In chapter seven of the 1953 novel Casino Royale, author Ian Fleming’s first venture into the 007 series, suave secret agent James Bond orders “a dry martini. One. In a deep champagne goblet. Three measures of Gordon’s (gin), one of vodka, half a measure of Kina Lillet. Shake it very well until it’s ice-cold, then add a large, thin slice of lemon peel. Got it?”
We got it, especially the part about its being shaken, not stirred (shaking chills the beverage as all vodka drinks should be chilled). But is Bond’s so-very-specific beverage a traditional martini? In fact, it’s not. A traditional martini is usually five or six parts dry gin, one part dry vermouth, shaken, strained into a chilled glass and served with an olive. No vodka.
And with a few variations, that is the elegant liquid classic that blazed through the Jazz Age to capture the intrigue of connoisseurs and — by the end of World War II — nearly everyone else.
But cocktails, like hemlines, have their ups and downs, and eventually the martini lost its notoriety — until America embraced vodka. As this ubiquitous spirit became a fashionable substitute for aromatic gin, purists were shaken — not stirred — declaring the death of the martini. Trendsetters, though, heralded the rebirth of the cocktail Bond made famous.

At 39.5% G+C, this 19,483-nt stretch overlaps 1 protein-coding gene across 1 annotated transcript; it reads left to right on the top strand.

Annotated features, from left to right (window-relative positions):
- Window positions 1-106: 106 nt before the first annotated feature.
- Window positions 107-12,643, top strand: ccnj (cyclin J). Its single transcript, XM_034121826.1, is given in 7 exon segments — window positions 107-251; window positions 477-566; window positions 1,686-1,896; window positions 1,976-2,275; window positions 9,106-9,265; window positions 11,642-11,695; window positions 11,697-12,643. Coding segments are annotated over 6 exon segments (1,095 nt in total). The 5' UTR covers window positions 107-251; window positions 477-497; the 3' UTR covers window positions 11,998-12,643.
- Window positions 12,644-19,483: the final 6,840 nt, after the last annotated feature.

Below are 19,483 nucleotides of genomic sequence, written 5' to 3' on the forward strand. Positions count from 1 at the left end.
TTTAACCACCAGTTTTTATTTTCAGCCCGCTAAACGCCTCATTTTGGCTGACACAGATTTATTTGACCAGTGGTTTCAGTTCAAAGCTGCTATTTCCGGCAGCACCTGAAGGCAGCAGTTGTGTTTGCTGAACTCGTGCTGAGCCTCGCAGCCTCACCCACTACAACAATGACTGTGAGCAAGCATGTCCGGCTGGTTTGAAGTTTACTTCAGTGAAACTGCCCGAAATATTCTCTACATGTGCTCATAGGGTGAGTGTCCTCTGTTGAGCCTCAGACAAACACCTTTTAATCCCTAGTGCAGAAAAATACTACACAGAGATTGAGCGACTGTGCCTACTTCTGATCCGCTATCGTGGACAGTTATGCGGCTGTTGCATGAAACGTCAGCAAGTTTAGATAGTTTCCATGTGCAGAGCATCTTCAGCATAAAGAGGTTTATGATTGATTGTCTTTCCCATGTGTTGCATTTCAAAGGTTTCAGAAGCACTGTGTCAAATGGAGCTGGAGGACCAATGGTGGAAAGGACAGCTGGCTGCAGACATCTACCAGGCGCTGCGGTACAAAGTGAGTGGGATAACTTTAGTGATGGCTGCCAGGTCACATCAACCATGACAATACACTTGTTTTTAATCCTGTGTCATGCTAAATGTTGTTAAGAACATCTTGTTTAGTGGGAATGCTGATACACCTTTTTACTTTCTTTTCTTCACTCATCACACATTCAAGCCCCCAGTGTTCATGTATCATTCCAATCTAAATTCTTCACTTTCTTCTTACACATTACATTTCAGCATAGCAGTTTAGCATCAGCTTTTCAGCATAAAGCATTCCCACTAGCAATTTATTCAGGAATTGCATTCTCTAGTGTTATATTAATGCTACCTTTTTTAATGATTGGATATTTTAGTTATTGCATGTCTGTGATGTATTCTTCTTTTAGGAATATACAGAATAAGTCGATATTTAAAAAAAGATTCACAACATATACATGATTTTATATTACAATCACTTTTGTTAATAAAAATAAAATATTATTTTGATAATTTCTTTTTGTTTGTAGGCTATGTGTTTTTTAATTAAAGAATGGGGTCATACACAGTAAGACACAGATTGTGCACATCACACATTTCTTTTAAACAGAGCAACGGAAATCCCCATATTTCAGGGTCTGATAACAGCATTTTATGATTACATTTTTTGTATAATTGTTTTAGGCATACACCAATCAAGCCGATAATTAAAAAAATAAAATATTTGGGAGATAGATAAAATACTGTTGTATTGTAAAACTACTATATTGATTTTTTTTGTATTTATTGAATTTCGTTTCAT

The trendsetters were right.
The martini has soared to new prominence with versions made with brandy, rum, port, sake, tequila, cranberry juice, fresh ginger, hot pepper — you name it. Is this possible?
“It depends on how one defines martini,” said Dale DeGroff, bar master extraordinaire. “In 1806, the word ‘cocktail’ was the name of a particular drink. Other drinks disappeared but the name cocktail stayed, becoming the generic word for hundreds of other drinks. That’s what happening with ‘martini.’ For a new generation, it has become another word for cocktail.”
In 1953 James Bond already sensed the change when he demanded both gin and vodka in his martini, albeit a specific gin, a generic vodka. Two years later, in chapter five of “Moonraker,” it was a martini made with a specific vodka, “prewar Wolfschmidt from Riga,” that intrigued him.
And what kind of a martini will Bond be ordering when “Casino Royale” hits theaters this month? We can only guess that it will be cutting edge. After all, Bond is a man who keeps up with the times.
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